Making an abstract pattern in Photoshop

Final result:

Part 1. Turn the original photo into triangles.

Materials for the lesson:

Step 1

Let’s start with a special script that turns the photo into a triangular pattern. This script can be taken in the archive to the lesson. Unzip the archive and run the script in the browser. After that, simply drag the desired image into the field “Drop your bitmap here“.

Step 2

I chose this magnificent photo of the Golden Gate Bridge of the user Curioso_Travel_Photography on the Photodune service to demonstrate the benefits of the “triangular” script. Run the downloaded script, upload a picture into it and just click on it.

You will notice that in the places of clicks triangles appeared, filled with gradients similar to the color gamut of the photo. If nothing happens when you click on a photo, just click “Add 25 vertices: randomly“, and then “Delete all vertices“. Now the control points in the photo will be put without problems.

Step 3

Click on the image by adding more triangles or appreciate the others with the possibility of the script (you can reduce the opacity of the triangle layer by moving the slider at the top) to make your design more similar to the original image.

2. Import photos into Photoshop

Step 1

When you have achieved the desired result, save the resulting photo in SVG format. To do this, left-click on the line “Export“, then right click on the string”save this link“above image and select”Save link as“.

Step 2

Open your SVG file in Adobe Illustrator, select the entire file, copy its (ctrl + c) and insert (Ctrl + V) in a new Adobe Photoshop file.

Note: if you do not have Illustrator, then you can get out of the situation simply by taking a screenshot of the resulting pattern and pasting the image into Photoshop.

When transferring files from Illustrator to Photoshop, I choose Smart Object (Smart Object). This allows you to resize the image without losing quality. After that, you just need to right-click on the layer and select “Rasterize layer“(Rasterize Layer). Now the image is ready to cut, copy and paste into our future pattern.

3. Create a pattern

Step 1

Using the tool Pen (Pen Tool) without a fill and stroke, draw a polygon without a specific shape (just something with a lot of edges) and on the panel Contours (the third tab above the available layers – a comment of the translator), right-click on the newly created shape and select To form a selected area (Load path as a selection). Copy and paste part of the pattern into a new square sized document 1000 px.

Step 2

I wanted a smoother color scheme for the pattern, so I turned another image into a mosaic for the final pattern. Your color scheme, the original images and the refinement of the final result is entirely up to you.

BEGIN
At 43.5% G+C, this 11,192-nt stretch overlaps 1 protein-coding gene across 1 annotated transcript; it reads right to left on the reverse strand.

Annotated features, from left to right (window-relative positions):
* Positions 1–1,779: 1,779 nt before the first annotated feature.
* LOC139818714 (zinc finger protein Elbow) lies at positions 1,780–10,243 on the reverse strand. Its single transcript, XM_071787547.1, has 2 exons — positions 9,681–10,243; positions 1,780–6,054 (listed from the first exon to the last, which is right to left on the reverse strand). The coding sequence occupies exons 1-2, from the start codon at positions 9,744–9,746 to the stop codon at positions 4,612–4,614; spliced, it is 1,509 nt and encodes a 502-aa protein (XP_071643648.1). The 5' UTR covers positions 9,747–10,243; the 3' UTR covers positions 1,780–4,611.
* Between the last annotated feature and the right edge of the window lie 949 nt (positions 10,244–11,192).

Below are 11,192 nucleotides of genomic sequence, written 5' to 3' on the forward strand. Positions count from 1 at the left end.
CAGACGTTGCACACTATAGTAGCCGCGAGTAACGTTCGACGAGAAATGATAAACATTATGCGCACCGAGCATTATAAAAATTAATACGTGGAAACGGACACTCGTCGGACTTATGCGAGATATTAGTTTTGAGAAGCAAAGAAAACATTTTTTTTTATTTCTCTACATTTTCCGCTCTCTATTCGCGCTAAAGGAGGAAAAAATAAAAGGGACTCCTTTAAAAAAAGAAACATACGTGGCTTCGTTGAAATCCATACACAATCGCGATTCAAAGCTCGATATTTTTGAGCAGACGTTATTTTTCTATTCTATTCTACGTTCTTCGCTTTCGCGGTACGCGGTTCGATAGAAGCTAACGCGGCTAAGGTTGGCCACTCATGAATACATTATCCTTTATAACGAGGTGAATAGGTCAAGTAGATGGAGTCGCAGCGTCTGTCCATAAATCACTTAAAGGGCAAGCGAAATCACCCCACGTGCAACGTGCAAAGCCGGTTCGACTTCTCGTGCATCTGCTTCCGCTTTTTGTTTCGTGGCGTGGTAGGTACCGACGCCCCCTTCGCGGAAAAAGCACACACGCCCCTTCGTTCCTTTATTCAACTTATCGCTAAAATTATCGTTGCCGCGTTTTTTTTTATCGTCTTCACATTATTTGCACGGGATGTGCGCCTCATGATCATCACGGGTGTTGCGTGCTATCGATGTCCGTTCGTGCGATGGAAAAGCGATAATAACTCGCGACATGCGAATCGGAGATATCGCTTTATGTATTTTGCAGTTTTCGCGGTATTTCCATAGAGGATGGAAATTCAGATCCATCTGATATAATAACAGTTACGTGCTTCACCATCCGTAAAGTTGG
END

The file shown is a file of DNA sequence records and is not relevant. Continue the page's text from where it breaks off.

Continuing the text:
Paste the two copies of the copied form into the new file created in the last step. Rotate the shape through the menu Editing> Transform> Rotate 180 ° (Edit> Transform> Rotate 180 °) and move it overlapping another shape. Click Ctrl + E, to merge layers (Merge Layers) and repeat the step with other pieces. Be sure not to merge the copied shapes with the background layer.

Step 3

After done go to menu Filr> Other> Shift (Filter> Other> Offset). This will allow us to combine the forms and “patch” the holes in our pattern. Make sure the item is Paste clipped fragments (Wrap around) for Undefined areas (Undefined Areas) is active. Click OK and go to the next item.

Step 4

Continue to fill the drawing with new forms using Pen (Pen Tool) on the original image and inserting them into the pattern. Work hard on filling in the empty spaces. When you are happy with the result, merge layers (Merge Layers).

Step 5

When your pattern is completely filled, pay attention to dark areas, rough edges and too noticeable traces of copying mosaic pieces. Use Pen (Pen Tool) to draw a selection and then fill them linear gradients (Linear Gradients) with the tool Gradient (Gradient Tool). Use Dropper (Eyedropper Tool) to select a color around the selected shape and make the gradient harmonious.

Step 6

In the image below, notice how the darker shapes were softened by gradients.

Step 7

When you’re satisfied with the design, or want to see it in action, make sure the layers are merged, select all (Select All or Ctrl + A) and create a new pattern. To do this, go to the menu Editing> Define a pattern (Edit> Define Pattern), give it a name and click OK. You will see your pattern in the settings. Fillings (Paint Bucket Tool) by choosing Pattern under the fill settings and opening Patterns menu (Pattern Swatches). Create a new document larger than the previous one and fill it with your new pattern.

Great job!

Now that you have created one or more patterns, you can use them as backgrounds, a basis for future work, etc.

As you can see, often low-poly patterns require “polishing” and sometimes several layers of the gradient, frequent use of the filter Shift (Offset), several specific patterns to be able to choose the right one. With the “triangular” script, the process of determining the color range, creating polygons and gradient shapes is greatly accelerated. Take this script into service and share your work in the comments!

Author: Mary Winkler

Translator: Shapoval Alexey

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